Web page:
There are countless streets across Italy named after Ugo Bassi, including an important one in the centre of Bologna where his statue now stands. Although largely forgotten today at least by non-Italians, his fight and death was a great liberal cause célèbre.
Born in Cento in Emilia in 1801 and educated in Bologna, he turned to the priesthood after a disappointment in love, and went to Rome, where he joined the Barnabites, an order dedicated to ministering to the working classes and to education. He was known for his exuberance and enthusiasm; he studied English and French as well as Latin and Greek, learned to draw and play the guitar, flute and violin. Later based in Bologna, he travelled throughout Italy, famous for his eloquent sermons and ministry to the poor, whose poverty he shared, although he often found himself in trouble with Rome.
In 1846, he enthusiastically supported the new pope, Pius IX, whose pardon of political prisoners in the Papal States gave Bassi hope that the new pope was a liberal. Two years later he joined in the Risorgimento fight against the Austrians as a chaplain. He saw Pius IX's declaration of neutrality in the fight as a betrayal.
Bassi's courage, aiding and ministering to the troops on the front lines in the battle of Treviso led Garibaldi to comment that he was the bravest of the brave. He was wounded three times and took refuge in Venice, which at the time was fighting the Austrians under Daniele Manin, who became a close friend.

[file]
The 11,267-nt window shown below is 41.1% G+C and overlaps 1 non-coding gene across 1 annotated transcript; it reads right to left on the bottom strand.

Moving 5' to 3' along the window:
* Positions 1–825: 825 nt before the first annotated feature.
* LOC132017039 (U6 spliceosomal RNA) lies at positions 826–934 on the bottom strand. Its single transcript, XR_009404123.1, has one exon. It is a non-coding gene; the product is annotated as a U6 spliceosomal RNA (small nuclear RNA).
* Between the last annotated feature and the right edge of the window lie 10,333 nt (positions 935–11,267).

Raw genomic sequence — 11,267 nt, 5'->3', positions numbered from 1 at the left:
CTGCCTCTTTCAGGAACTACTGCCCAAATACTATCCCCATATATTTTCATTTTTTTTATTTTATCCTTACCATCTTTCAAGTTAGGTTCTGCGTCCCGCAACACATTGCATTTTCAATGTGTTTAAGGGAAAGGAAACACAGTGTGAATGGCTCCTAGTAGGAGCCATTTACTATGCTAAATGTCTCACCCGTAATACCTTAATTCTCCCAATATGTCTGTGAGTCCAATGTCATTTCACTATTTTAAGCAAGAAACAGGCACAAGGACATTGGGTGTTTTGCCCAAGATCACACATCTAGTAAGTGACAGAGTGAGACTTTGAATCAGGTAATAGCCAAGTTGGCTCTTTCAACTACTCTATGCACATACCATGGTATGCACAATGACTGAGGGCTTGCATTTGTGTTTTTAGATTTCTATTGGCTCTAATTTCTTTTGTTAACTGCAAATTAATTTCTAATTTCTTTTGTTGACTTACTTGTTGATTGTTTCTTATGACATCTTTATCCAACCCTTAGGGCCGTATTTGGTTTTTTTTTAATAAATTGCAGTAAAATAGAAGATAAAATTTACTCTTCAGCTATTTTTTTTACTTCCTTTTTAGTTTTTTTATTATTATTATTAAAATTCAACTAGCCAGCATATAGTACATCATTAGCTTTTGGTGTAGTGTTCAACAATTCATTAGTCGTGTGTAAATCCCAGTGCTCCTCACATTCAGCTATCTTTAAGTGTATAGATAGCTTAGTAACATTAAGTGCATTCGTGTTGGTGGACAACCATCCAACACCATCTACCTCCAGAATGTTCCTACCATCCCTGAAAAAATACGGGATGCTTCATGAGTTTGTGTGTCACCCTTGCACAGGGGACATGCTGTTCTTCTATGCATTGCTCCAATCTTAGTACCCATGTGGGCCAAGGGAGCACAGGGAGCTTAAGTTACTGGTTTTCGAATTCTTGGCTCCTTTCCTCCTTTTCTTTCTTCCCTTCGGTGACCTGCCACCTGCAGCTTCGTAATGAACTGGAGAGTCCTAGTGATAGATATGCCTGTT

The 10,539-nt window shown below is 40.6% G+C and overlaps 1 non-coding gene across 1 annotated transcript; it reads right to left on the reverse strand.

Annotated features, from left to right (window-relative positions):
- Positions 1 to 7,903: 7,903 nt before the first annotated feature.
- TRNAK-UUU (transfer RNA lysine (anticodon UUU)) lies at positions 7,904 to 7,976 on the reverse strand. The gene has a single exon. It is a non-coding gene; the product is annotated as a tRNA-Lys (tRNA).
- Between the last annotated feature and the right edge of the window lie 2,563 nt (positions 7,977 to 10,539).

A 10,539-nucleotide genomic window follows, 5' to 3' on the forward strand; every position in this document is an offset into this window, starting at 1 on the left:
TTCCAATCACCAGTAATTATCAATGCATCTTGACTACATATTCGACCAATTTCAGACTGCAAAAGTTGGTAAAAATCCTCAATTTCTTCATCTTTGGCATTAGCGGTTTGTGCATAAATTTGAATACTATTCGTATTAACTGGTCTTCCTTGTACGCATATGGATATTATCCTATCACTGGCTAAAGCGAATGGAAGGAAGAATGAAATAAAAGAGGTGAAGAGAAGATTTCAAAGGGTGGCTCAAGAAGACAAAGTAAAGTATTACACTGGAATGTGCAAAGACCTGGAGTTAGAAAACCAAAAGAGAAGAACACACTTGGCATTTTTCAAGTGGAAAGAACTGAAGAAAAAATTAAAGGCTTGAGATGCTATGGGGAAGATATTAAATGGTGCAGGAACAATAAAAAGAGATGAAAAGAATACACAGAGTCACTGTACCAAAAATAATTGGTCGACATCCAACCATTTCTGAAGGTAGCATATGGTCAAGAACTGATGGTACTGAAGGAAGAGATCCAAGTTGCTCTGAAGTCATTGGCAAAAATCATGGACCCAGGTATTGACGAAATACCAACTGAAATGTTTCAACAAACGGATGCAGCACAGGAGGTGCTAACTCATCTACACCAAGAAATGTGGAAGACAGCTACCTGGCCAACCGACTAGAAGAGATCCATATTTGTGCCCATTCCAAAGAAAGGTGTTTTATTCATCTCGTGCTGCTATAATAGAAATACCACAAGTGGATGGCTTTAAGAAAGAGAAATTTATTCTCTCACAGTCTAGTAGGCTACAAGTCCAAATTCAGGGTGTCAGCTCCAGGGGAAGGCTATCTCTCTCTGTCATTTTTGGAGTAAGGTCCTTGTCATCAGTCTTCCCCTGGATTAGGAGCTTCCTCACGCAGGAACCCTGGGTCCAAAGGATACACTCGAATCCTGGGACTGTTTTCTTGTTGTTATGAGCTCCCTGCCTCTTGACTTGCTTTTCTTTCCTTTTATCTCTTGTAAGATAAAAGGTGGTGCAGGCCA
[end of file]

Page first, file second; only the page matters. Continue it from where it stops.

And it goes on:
He returned to Bologna in December 1848, where he encouraged the people to fight and liberate Italy, and came out in favour of the new constitution for the Roman Republic, even though Pius IX excommunicated all who supported the end of Papal States. In April 1849 he became the chaplain to Garbialdi's Legione Italiana, and was wounded in the fight against the French, allies of the Pope, on the walls of Rome while tending to the wounded.
Then everything started going wrong: the Austrians captured Bologna and placed it under military rule, and the French retook Rome; Bassi, always at Garibaldi's side, was one of the last to flee with the legion as they fled, the Austrians now in hot pursuit. After reaching San Marino, Garibaldi decided to head towards Venice, when Bassi and another fighter, Count Livraghi, became separated from Garibaldi's men and were arrested by the Papal State police. He declared to the papal governor:
I am guilty of no crime save that of being an Italian like yourself. I have risked my life for Italy, and your duty is to do good to those who have suffered for her.
The governor replied by handing the two men over to the Austrians; they were imprisoned and a few days later, on the order of the Austrian commander, taken to Villa Spada and executed by firing squad. Bassi was buried at the Certosa.